Quarantined Aussies positive for virus


A reported 164 Australian passengers on the Diamond Princess were evacuated by a special Qantas flight on Thursday and taken to a facility at Howard Springs, near Darwin, for a two-week quarantine.

Two Queensland women aged 54 and 55 tested positive on Friday night for the infection after leaving the ship on Thursday and will be flown to a Brisbane hospital for further treatment Earlier, two other Australians were confirmed to have contracted the disease. A 78-year-old man from Western Australia will be transferred to Sir Charles Gairdner Hospital in Perth on Friday. His wife will travel with him but then be isolated at home for two weeks.

The other patient is a 24-year-old woman from South Australia, who will be transferred to Royal Adelaide Hospital.

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Australian evacuees from the coronavirus-struck cruise ship Diamond Princess deplane a Qantas flight from Japan at Darwin International Airport in Darwin. Picture: AAP/Helen OrrSource:AAP

Both remain well and are being housed in a separate isolation unit at Howard Springs outside Darwin.

Public health authorities from their home states are organising the medical transfers.

Despite clearing multiple screenings for the virus before being taken to the Howard Springs facility, Australian Chief Medical Officer Brendan Murphy said the cases are not surprising.

“There has been ongoing detection of infection on the Diamond Princess cruise ship over the last few days, so it’s not unexpected that some people might have been incubating the virus,” he told reporters in Canberra on Friday. “It’s possible more people could develop positive tests over the next few days. We don’t know that, but if they do we are completely well set up to detect and manage them and isolate them.” Prof Murphy said both evacuees were in a clinically “reasonable” condition. Four other people tested for coronavirus after returning to Australia on Thursday have been cleared and released from isolation back into general accommodation.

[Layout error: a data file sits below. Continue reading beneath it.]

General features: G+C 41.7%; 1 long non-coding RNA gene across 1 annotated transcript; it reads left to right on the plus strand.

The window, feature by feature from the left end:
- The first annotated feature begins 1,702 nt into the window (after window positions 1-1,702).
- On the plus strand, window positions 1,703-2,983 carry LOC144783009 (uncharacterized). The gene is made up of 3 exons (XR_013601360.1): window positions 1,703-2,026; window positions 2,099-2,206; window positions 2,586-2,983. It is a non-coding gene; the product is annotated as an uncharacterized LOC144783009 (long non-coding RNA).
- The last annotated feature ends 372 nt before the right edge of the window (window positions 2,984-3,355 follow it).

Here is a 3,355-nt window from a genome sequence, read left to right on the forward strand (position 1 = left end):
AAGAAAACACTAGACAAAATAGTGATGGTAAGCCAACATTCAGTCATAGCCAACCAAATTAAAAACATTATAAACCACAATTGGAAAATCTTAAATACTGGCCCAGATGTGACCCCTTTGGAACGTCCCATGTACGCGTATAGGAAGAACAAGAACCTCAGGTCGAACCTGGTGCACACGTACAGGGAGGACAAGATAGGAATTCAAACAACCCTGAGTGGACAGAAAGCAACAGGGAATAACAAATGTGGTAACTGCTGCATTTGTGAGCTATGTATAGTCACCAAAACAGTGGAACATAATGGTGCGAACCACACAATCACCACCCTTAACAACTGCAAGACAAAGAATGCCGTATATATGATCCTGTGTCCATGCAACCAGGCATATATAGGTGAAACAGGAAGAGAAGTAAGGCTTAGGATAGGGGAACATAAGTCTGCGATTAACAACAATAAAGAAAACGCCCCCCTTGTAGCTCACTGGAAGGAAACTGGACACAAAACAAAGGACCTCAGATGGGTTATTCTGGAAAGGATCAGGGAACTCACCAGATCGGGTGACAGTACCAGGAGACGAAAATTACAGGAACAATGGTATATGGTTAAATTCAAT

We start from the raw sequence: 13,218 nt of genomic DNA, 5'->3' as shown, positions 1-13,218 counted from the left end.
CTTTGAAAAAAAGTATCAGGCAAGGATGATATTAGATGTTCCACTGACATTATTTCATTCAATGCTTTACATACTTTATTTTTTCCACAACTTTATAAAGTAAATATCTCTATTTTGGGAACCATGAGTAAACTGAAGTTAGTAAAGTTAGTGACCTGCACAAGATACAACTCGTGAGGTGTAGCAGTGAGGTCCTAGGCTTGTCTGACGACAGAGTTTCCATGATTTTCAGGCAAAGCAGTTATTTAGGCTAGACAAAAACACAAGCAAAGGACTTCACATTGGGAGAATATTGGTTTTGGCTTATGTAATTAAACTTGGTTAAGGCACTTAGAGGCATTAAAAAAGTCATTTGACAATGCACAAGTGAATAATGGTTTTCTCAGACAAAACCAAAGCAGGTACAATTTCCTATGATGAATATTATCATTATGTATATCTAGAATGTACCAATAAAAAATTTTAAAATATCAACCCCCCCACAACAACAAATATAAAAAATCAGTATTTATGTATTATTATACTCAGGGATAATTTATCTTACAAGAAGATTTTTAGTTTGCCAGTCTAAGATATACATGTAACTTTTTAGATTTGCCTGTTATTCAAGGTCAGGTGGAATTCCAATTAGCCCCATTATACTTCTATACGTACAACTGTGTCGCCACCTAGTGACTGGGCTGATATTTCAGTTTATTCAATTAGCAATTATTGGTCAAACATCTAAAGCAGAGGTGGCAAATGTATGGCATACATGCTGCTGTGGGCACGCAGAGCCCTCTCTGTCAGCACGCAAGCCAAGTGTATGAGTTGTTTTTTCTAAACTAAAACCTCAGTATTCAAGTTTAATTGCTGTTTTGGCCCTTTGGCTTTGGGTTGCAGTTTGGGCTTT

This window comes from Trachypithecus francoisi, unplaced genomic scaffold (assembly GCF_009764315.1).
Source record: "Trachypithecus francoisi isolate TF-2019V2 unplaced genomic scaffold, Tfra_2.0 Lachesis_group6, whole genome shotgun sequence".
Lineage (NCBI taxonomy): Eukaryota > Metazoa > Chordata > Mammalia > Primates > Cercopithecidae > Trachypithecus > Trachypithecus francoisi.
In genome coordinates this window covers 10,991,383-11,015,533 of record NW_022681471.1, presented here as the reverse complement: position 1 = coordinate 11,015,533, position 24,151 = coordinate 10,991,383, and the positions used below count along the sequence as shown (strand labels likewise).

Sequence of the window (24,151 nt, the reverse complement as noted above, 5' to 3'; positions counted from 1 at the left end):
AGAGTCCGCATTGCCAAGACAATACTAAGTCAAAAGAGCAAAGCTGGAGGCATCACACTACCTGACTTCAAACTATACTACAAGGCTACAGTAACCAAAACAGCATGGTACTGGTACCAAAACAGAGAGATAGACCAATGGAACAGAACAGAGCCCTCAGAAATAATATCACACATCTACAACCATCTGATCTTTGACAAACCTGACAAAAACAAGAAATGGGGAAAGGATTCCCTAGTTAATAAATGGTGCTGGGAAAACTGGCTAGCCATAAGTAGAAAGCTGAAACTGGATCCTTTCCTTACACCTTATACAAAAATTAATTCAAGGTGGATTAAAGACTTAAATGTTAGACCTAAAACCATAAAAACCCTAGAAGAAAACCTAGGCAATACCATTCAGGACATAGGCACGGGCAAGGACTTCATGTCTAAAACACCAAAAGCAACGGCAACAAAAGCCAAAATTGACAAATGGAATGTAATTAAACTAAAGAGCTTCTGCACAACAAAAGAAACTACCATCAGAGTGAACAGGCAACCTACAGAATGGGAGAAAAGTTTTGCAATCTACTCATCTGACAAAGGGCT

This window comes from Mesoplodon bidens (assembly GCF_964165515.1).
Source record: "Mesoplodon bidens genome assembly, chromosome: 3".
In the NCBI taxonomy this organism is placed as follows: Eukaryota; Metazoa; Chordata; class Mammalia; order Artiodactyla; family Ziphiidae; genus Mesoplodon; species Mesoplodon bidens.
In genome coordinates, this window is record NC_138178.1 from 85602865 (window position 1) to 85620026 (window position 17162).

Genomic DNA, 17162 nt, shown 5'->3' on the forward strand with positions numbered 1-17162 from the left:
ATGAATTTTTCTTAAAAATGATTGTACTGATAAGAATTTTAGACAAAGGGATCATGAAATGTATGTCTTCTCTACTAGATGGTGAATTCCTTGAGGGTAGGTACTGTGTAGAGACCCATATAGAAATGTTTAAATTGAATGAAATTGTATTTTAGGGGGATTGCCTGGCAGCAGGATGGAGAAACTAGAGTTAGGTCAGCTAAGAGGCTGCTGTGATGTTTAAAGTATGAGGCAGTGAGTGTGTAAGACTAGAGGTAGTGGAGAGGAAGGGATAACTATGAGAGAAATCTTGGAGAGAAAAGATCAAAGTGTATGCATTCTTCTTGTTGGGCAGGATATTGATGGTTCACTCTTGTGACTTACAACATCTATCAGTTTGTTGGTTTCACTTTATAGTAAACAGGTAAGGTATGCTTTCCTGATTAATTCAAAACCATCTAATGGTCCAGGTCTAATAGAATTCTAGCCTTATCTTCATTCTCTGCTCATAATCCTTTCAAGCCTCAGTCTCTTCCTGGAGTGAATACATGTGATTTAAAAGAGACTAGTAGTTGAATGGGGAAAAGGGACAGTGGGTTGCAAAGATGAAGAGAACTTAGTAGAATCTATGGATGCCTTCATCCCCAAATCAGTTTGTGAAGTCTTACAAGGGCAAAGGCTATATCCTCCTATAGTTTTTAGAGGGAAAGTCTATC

Government agencies gather near buses taking cruise ship passengers to the Howard Springs quarantine facility. Picture: AAP/Helen Orr

Government agencies gather near buses taking cruise ship passengers to the Howard Springs quarantine facility. Picture: AAP/Helen OrrSource:AAP

All six who had displayed cold-like symptoms were separated from others on the flight.

Acting NT chief health officer Dianne Stephens said the pair’s symptoms could slowly worsen over several days.

“Both these individuals will be taken into their hospital systems … to see whether or not they’re going to improve or deteriorate,” she told reporters. “Then their own health systems have systems in place to manage the Covid-19 infected patients.” Some 170 Australians, most aged in their 60s and 70s, will be quarantined for two weeks after leaving the coronavirus-hit Diamond Princess cruise ship in Yokohama.

The Diamond Princess cruise ship spent two weeks in quarantine off Yokohama, Japan. Picture: Tomohiro Ohsumi/Getty Images

The Diamond Princess cruise ship spent two weeks in quarantine off Yokohama, Japan. Picture: Tomohiro Ohsumi/Getty ImagesSource:Getty Images

Meanwhile, Australia has extended its ban on foreign travellers from China for another week as the number of infections and deaths in the coronavirus epicentre of Hubei province continues to grow.

The government is reportedly considering easing the ban for students. Prof Murphy said it was up to the government to consider the risks and benefits of doing so.

“At the moment our advice is that it should be maintained and reviewed in the next seven days,” he said.

Prime Minister Scott Morrison has ruled out compensation to tourism operators and universities hit by the travel ban.

“Coronavirus’ impact is right across the country,” he told reporters on Friday. “The taxpayer … is not an insurer for these things.”



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